Economic Revitalization Program: Allows for interim assistance to small businesses (up to $250,000) impacted by Hurricane Harvey through deferred forgivable loans in exchange for job creation or retention for low-to-moderate income employees. Small business within Harris County and the city of Houston will be eligible to apply for this program.
For Those Inside City of Houston…
If you live inside the City of Houston, you may qualify under one of these programs.
Homeowner Assistance Program (HoAP)
HoAP is the primary program to help homeowners whose homes were damaged during Hurricane Harvey. There are five options within HoAP to assist homeowners at different stages of recovery and with specific recovery needs. The first step in getting help is to take the Harvey Recovery Survey to assess if there are programs you may qualify or and to help identify what documents you will need before you make a formal application.
The Harvey Homebuyer Assistance Program (HBAP) provides up to $30,000 through a forgivable, interest-free loan for down-payment and/or close-cost assistance to qualified homebuyers. The program serves Houstonians earning up to 120% of Area Median Income (AMI). The City places a sale-restricted lien on the home for five years to ensure that the program is meetings its affordability objectives.
The Harvey Single-Family Development (HSFD) Program builds new single-family homes for low- and moderate-income Houstonians. These homes typically sell for under $200,000 to eligible buyers. The City places a sale-restricted lien on properties for sale to income-qualified buyers to ensure that the home remains affordable for a specified period.
As a majority-renter city, Houston needs more quality, affordable rental housing after Hurricane Harvey. As demand for housing continues to rise, workers may not be able to afford homes in areas that are safe from flooding and close to jobs and transit. Ensuring Houston’s continued economic growth depends on having transit-connected, resilient, and affordable housing options for people at all income levels. The Multifamily Program provides funding to repair existing and develop new multifamily homes across Houston. Developers will be able to apply for funding through a subrecipient selection process.
Many Houstonians live in single-family rental properties, or rental properties with fewer than eight units. These small rental properties are important for affordable housing, and many were damaged during Hurricane Harvey. The Harvey Recovery Small Rental Program assists landlords to make repairs and improve the quality of these properties.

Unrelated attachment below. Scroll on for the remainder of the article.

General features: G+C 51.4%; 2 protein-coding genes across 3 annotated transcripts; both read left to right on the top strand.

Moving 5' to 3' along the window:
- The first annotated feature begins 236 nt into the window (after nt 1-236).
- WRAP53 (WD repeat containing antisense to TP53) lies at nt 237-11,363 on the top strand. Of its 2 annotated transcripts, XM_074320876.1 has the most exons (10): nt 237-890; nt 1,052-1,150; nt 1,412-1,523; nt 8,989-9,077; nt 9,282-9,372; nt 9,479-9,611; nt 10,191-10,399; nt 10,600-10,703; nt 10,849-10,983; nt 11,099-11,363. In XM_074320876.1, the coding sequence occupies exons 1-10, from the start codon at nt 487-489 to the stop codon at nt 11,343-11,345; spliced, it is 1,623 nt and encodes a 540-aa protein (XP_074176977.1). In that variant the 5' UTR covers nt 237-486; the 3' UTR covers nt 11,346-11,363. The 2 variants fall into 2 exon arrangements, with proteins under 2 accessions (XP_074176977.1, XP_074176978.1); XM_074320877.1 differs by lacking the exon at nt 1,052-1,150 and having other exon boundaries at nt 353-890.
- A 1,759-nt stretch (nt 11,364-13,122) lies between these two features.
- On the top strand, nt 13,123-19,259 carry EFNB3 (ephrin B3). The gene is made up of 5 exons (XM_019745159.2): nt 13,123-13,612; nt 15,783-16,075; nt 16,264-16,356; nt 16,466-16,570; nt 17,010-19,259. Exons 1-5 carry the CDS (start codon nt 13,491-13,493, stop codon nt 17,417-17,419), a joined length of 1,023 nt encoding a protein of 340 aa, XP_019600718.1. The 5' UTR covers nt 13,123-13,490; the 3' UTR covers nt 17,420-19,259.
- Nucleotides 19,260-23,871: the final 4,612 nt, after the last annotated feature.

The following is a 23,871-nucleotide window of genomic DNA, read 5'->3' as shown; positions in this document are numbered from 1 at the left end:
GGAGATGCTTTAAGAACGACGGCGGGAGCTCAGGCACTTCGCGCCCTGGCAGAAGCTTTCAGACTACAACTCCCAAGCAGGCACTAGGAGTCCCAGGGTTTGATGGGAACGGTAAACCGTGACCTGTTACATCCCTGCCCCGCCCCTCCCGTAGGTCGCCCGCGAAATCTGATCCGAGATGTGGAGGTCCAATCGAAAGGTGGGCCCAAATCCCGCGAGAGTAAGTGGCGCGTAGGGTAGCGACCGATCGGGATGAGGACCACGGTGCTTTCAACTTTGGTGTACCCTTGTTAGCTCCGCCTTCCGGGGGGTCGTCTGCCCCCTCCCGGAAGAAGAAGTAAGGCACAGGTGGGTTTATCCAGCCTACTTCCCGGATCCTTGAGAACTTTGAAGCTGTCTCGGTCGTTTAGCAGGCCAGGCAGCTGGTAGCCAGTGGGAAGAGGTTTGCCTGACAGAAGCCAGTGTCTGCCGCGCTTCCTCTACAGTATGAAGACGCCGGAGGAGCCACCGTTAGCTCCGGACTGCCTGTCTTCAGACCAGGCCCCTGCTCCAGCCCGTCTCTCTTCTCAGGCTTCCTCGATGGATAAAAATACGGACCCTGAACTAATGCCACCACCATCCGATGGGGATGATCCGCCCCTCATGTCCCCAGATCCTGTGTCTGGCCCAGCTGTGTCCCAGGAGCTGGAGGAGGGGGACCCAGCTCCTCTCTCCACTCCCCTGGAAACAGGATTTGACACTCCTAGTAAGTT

Service provider agencies help HCDD implement important programs, including support for people experiencing homelessness, those living with HIV/AIDS, and mental health services. Agencies can apply for funding through this program through a subrecipient selection process.
This program is intended to assist residents to move out of areas that have been impacted by multiple disasters or are at high risk of flooding from future disasters. The program is currently under development. City of Houston residents interested in a buyout option should visit the Harris County Control District’s Voluntary Home Buyout Program website.
City of Houston Contact Info
City of Houston Housing and Community Development Department
These represent starting points. If you were damaged during Harvey and need help recovering, explore these links. They may help. Each has a screening survey to make sure you qualify. Start there. Good luck.
Posted on January 20, 2019 by Bob Rehak
509 Days After Hurricane Harvey
https://i0.wp.com/reduceflooding.com/wp-content/uploads/2018/11/SJR_511_030.jpg?fit=1800%2C1200&ssl=112001800adminadmin2019-01-20 09:33:502019-01-20 09:47:59How and Where to Seek Disaster Recovery Help from Hurricane Harvey